Peter Salovey and John D. Mayer are two of the leading researchers on Emotional Intelligence (EI). Their extensive research of EI is described in their model which divides EI into four branches. This model is one that salespeople and sales leaders can learn and integrate into their current sales development processes.
- Perceiving emotions including nonverbal signs such as facial expressions and body language. This skill is especially important in listening to the conversation that is NOT being verbalized when meeting with prospects and customers. This is often the unspoken objection, the sales elephant in the room. Salespeople that are emotionally tuned into their prospects and customers bring up potential concerns about doing business, which in turn builds trust, credibility and ‘real world’ conversations.
- Reasoning with emotions to promote thinking and cognitive activity in their expression. Masterful salespeople tune into their prospects and customers communication style. They are careful to match and mirror rate body language, energy level, pace and volume of speech. People buy from people they like and trust. A high EQ salesperson pays attention and matches their prospects preferred style of communication which increases the likeability factor.
- Understanding emotions, which requires critical thinking to fully grasp their source and complete meaning.
That which you are not aware of you are bound to repeat.
- And in sales and sales management, there are way too many sales team repeating the same mistakes! High EQ salespeople and sales managers are aware of the various triggers that can cause them to emotionally respond in a manner they regret. Without an awareness of one’s own emotions, salespeople and sales managers can fall into the trap of letting emotions manage their day rather than good problem solving and empathy skills.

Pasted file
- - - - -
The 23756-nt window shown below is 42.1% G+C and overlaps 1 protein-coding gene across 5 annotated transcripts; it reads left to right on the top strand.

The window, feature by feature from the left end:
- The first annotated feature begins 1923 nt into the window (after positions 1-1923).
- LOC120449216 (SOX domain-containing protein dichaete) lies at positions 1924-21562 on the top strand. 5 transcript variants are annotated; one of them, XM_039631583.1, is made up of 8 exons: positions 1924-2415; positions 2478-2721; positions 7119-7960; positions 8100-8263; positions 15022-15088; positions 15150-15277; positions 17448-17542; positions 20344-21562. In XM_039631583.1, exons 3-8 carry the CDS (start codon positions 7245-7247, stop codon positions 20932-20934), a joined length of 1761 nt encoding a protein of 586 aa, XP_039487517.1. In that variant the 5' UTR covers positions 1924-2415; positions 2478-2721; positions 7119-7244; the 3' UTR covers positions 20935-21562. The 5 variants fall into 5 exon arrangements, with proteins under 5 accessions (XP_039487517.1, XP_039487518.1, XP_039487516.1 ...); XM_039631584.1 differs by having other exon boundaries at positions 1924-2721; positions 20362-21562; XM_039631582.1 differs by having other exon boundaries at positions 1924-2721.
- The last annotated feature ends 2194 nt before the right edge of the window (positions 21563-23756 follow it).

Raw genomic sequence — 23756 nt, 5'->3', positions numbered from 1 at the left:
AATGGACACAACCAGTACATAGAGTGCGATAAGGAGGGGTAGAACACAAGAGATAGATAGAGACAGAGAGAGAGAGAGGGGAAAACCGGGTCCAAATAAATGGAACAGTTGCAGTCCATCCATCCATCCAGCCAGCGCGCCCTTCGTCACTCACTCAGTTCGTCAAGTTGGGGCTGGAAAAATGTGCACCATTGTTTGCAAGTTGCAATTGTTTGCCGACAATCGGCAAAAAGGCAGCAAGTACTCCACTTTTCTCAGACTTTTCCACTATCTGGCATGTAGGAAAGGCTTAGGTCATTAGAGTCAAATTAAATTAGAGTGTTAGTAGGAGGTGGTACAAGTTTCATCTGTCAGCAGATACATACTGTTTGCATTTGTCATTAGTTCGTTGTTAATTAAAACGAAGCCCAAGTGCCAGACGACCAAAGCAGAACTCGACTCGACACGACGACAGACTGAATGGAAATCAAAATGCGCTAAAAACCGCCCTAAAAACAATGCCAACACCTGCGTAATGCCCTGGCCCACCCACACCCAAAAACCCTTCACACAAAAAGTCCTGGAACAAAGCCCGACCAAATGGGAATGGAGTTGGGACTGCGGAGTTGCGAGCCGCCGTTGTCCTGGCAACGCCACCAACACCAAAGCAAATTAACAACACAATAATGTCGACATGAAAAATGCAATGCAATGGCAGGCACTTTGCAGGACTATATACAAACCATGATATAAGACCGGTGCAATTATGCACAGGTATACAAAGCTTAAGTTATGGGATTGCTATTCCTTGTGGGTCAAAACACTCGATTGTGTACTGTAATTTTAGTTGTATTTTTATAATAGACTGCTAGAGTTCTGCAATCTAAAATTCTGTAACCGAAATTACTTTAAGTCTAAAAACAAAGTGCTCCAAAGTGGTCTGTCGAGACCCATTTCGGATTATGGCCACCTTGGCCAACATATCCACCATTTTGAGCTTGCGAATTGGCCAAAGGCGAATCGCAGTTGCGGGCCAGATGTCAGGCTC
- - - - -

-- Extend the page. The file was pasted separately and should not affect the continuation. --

- Managing emotions, including regulating your own emotions and responding appropriately to the emotions of others. There are many places in the sales process where salespeople get triggered, defaulting to fight or flight responses. As a result, all those good sales training skills exit the room and emotions start running the sales conversations. Salespeople start talking too much and listening too little. A good negotiator gets a salesperson to discount, even when she knows her product and services are a better value. Effective emotion management allows salespeople to consistently execute the hard-selling skills, consultative skills. It is the key in bridging the knowing and doing gap.
The branches of this model are arranged from basic psychological processes to those of a more complex and integrated nature. Some believe that these abilities are inborn, but we have found that through education, training, and guidance, EI can be developed and strengthened in nearly anyone.
Can EI be learned? Of course. Through training, you can develop the tools you need to effectively perceive, reason, understand, and manage emotions. This, in turn, can result in more beneficial relationships with current and potential customers, greater productivity, and enhanced workplace interactions.
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Soft skills do produce hard sales results.